Upon reflection, I don’t know how I had gotten home on that last trip out.

I regapped the points, massaged some ML-1 into the cam lube felt, and soaked a clean rag with some additional to pre-lube a thin film of the moly onto the advance unit’s cam surface. I checked the timing, which was still marginally overadvanced but closer to stock, buttoned up the front cover, and installed the new plugs.

If one believes Airhead Yoda Snowbum, the only proof of excessive spark advance is pinging under load, only the road would have the answer.

 

***

 

The road did have the answer, and the answer was the Heavenly Choir. Alternate US 40 headed up to Braddock Heights is an 11/10th mountain road, with a series of great switchbacks and sweepers going up a series of steep grades to the ridgeline at the top of Braddock Mountain.

Braddock Heights is likely the only memory of British Army General Edward Braddock, who used the ridgeline road to move his army, which included a young officer named George Washington, towards Ohio for an engagement during the French and Indian War. That engagement ended so badly that the troops needed to bury the General, who had been ambushed and targeted by a brigade of Indians and French scouts, in an unmarked grave in the middle of the road so that they could not be easily tracked in their hasty retreat. All things considered, it was a matter of some luck that the young Lieutenant Washington survived that campaign.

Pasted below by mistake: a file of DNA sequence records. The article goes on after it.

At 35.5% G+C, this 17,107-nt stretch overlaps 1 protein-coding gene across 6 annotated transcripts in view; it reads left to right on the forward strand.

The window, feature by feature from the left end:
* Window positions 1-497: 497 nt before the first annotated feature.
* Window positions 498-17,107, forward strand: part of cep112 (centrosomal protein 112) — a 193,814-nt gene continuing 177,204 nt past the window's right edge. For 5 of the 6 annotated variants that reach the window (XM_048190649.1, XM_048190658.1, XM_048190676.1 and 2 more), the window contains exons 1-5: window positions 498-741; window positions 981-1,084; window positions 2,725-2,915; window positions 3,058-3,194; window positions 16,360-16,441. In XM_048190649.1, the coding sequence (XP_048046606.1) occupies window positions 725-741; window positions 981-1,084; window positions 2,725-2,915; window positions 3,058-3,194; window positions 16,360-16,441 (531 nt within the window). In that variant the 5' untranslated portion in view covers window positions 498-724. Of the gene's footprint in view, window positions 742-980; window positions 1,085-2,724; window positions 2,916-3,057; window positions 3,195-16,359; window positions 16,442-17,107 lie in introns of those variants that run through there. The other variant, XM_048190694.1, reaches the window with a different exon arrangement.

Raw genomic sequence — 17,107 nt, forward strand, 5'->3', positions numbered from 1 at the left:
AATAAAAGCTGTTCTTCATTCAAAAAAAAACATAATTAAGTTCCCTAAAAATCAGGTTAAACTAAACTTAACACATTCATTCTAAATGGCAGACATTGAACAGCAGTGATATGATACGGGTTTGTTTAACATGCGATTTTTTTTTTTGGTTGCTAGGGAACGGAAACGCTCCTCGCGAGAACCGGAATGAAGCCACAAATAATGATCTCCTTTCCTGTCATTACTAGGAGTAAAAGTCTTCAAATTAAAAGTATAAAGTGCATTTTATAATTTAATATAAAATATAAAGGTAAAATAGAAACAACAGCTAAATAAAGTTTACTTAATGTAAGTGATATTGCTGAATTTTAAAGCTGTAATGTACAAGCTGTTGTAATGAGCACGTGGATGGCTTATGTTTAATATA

Going up to the Heights, the S was fully warmed up and in full song. Throttle response was instant — either at low revs or high. Pre-ignition tends to be a bigger problem in Airheads beneath the torque peak at lower revs, but low or high this was a happy engine.

My work here was done, and done well, Citizens.

At the top of Braddock, I turned left onto Jefferson Boulevard, with the intention of heading into the Valley and from there back home. As I turned onto Cherry Lane to drop back down the ridge and into The Valley, what I saw just took my breath away. I instinctively reached to the right handlebar, killswitched the bike and coasted into the grass.

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I write all the time about The Valley. I ride there almost daily, and hope that my words paint a picture that people can carry with them. We’ll leave aside whether I am successful or not in that endeavour, because these images, grabbed on the fly with the cel phone in my pocket, paint a literal picture that goes at least one level beyond what your imagination can likely provide.

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Below, with the sun setting on the Valley’s opposite ridge, was Jumbo’s Farm, one of the larger and more prosperous agricultural operations hereabouts. Knowing that my work had restored my precious motorcycle to full function is a full hearted feeling that is difficult to adequately describe — it’s an example of mind over material.

This view, though, was one of those Nature in Her Perfection illustrations. It doesn’t matter what faith you may or may not profess, but creation, whether at the top of a pass in Glacier National Park, or three miles from your garage, can still be absolutely awe-inspiring.

This bike, and her biker, were completely happy in this green and shining moment.